As the negotiations of the Iranian nuclear deal take place in Vienna, Prime Minister Naftali Bennett spoke Dec. 1 with US Secretary of State Antony Blinken, and told him that Iran was utilizing “nuclear blackmail” as a negotiation tactic, and therefore the United States should initiate “an immediate cessation of negotiations.” Foreign Minister Yair Lapid also met this week, on Nov. 30, in Paris with French President Emmanuel Macron, and emphasized to him that Iran is trying to delay negotiations in order to advance its nuclear program and pointed to the immediate need to return to tough sanctions.
Bennett’s statement followed a report published Dec. 1 by the International Atomic Energy Agency that Iran has started to enrich uranium to a 20% purity level using advanced centrifuges at the subterranean Fordow facility. They express Israel’s official position that the nuclear deal with Iran is bad and that the powers should stop negotiations immediately.
Israel is very disturbed at what’s happening in Vienna, since reports from the nuclear negotiations in recent days support the early Israeli estimate that Iran will present a very hard line at the talks and will try to delay returning to the agreement’s framework. Israel believes Iran is delaying in order to use this time to continue the nuclear program without inspection and to stockpile enough enriched material and knowledge that would enable a quick breakthrough to nuclear power.
The Israeli position is complicated.
On the one hand, Israel hasn’t bothered to hide the fact that it’s unhappy to see the United States and European nations interested in signing a nuclear deal with Iran that isn’t essentially any different from the original nuclear deal, the joint comprehensive plan of action, signed in 2015. In its view, the many holes in the agreement would ultimately allow Iran to arrive at a nuclear bomb in several years, within the bounds of international consent.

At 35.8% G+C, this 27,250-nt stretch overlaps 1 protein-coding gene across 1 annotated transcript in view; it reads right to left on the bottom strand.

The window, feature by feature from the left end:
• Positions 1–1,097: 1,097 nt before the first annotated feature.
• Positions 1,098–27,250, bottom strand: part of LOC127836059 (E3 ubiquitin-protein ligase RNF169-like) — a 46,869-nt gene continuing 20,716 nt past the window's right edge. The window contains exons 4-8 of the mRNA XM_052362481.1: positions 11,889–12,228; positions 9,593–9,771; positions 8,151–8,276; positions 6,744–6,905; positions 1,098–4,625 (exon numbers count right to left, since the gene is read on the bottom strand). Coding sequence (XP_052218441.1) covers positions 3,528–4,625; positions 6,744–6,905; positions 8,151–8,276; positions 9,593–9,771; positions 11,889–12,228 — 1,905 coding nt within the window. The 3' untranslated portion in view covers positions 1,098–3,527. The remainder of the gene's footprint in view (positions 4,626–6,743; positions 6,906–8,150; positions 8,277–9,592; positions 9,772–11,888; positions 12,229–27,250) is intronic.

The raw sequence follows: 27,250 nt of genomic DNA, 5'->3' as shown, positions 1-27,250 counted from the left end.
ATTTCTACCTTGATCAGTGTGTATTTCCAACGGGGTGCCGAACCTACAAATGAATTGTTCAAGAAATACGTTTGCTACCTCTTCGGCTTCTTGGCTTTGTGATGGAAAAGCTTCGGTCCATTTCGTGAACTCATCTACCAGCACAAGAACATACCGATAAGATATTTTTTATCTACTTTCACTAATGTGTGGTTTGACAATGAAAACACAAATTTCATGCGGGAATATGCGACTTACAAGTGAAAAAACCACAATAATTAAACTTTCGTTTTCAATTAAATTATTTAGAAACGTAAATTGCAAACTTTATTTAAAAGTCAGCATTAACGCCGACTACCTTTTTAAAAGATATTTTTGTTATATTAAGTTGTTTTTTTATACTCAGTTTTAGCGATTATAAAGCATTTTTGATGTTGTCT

But on the other hand, despite the declared Israeli approach of opposing the nuclear deal, Israel hopes that if the United States has already decided to sign the deal, it’s best if this happens quickly — the sooner the better. This is because an agreement would at least temporarily halt Iran’s rush toward nuclear capability at this point in time, and would cause it to stop enrichment at high purity levels and stop gaining the knowledge that would allow for a quick nuclear breakthrough. In such a case, Israel hopes, the Israeli defense establishment could “buy time” to complete its preparations to mount a good and reliable military option that could address the Iranian nuclear plan.
Israel has already admitted that because of the signing of the nuclear agreement in 2015, the capabilities of the Israel Defense Forces to attack Iran have become shallower, and that resources were diverted to more urgent needs, like preparing for a war with Hezbollah in the north and alleged attacks in Syria and other locations in the Middle East.